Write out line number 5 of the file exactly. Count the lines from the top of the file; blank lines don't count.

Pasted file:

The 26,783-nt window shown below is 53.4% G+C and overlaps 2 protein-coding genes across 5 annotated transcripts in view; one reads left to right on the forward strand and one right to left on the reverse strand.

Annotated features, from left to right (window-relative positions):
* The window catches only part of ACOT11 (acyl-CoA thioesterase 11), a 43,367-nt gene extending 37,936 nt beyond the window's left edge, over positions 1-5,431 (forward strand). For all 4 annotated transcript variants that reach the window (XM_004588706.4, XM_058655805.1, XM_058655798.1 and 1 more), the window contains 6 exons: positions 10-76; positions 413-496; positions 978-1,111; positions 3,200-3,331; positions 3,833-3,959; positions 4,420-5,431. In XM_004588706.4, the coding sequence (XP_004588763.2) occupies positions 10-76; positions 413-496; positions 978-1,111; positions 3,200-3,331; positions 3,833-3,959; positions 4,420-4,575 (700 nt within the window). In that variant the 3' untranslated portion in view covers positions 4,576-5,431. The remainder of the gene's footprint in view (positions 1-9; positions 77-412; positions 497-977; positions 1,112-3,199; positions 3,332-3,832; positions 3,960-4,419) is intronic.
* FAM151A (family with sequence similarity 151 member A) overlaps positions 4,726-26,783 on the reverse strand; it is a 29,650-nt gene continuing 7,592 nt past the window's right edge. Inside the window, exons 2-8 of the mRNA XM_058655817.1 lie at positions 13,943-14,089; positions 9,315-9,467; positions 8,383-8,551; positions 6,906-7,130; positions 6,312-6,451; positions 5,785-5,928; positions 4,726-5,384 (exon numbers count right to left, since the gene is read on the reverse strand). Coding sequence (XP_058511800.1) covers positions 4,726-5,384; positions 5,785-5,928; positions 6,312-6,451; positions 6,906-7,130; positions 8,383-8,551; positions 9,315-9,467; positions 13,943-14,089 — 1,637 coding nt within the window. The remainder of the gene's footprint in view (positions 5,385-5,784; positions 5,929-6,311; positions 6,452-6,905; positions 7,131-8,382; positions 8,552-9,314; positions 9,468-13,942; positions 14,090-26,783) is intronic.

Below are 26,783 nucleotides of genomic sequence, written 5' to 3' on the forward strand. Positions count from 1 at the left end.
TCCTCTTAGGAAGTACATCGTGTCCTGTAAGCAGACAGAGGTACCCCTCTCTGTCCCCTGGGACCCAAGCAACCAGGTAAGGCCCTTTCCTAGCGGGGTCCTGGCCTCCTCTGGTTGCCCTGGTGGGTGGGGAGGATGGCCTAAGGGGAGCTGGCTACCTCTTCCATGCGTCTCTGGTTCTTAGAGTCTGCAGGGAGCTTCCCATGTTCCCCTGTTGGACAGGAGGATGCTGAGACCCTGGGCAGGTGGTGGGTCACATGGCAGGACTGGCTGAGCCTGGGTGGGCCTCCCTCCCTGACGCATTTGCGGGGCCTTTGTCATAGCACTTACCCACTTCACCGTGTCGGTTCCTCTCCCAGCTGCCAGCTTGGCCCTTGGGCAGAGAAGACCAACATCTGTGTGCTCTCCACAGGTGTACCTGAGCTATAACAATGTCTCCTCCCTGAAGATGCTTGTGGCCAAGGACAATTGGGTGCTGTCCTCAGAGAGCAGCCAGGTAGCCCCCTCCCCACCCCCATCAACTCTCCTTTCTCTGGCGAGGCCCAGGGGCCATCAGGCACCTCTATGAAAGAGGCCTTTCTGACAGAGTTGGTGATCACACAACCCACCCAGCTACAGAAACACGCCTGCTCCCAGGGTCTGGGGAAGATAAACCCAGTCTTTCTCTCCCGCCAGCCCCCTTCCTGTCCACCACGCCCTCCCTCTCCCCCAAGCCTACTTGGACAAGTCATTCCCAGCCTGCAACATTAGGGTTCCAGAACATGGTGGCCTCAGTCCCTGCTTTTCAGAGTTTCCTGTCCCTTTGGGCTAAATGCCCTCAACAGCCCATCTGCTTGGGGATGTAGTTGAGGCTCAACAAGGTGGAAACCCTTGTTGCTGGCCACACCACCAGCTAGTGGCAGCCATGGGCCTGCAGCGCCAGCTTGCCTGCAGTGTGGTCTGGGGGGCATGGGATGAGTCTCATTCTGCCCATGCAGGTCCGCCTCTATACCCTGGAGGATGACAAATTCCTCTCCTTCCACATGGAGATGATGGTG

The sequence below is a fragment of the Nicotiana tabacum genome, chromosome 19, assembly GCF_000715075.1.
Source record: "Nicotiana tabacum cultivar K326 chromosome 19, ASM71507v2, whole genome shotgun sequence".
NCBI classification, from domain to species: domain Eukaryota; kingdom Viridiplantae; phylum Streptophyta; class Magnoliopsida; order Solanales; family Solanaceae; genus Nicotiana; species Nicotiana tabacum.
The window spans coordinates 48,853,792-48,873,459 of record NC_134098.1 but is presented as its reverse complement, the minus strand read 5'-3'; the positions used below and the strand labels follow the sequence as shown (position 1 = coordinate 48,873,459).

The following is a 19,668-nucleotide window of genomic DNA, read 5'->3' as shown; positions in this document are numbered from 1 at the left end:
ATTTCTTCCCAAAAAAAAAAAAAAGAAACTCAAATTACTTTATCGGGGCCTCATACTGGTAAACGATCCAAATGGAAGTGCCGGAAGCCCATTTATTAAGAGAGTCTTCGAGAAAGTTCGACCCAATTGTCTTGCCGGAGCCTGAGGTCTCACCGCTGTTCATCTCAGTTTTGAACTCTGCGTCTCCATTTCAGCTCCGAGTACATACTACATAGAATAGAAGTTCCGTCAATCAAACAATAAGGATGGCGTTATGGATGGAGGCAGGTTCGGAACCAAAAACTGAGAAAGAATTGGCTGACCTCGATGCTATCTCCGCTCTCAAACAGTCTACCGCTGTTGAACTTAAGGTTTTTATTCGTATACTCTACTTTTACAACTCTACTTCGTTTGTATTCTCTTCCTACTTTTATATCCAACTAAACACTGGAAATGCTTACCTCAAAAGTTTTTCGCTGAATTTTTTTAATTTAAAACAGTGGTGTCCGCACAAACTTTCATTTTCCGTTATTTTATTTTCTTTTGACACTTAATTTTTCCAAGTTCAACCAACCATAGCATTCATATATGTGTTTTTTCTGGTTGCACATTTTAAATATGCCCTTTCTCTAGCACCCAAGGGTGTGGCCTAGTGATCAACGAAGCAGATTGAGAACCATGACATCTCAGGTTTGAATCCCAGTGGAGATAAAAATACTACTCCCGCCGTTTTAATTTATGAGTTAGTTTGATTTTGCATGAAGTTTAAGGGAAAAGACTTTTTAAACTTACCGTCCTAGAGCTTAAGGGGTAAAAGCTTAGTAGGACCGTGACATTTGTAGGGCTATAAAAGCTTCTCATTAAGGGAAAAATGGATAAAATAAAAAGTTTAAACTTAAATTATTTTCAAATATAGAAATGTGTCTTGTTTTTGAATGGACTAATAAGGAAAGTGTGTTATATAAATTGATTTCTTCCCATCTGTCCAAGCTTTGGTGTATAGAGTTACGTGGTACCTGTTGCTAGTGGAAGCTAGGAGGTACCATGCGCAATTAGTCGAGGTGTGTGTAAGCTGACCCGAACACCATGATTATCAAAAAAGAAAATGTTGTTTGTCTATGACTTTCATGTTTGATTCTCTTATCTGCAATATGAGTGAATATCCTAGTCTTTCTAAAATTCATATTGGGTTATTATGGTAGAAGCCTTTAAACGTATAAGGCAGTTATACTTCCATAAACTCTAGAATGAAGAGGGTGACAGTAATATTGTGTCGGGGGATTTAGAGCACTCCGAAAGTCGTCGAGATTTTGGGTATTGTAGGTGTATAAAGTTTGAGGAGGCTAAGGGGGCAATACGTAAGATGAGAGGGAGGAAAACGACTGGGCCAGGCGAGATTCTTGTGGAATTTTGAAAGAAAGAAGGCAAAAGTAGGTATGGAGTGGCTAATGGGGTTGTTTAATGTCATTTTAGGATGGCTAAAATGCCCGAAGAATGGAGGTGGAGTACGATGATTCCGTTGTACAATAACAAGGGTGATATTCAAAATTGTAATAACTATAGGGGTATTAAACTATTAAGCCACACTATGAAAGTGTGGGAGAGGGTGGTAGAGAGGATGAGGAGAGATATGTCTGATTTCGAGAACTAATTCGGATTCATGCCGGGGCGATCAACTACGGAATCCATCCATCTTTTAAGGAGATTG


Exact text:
Below are 26,783 nucleotides of genomic sequence, written 5' to 3' on the forward strand. Positions count from 1 at the left end.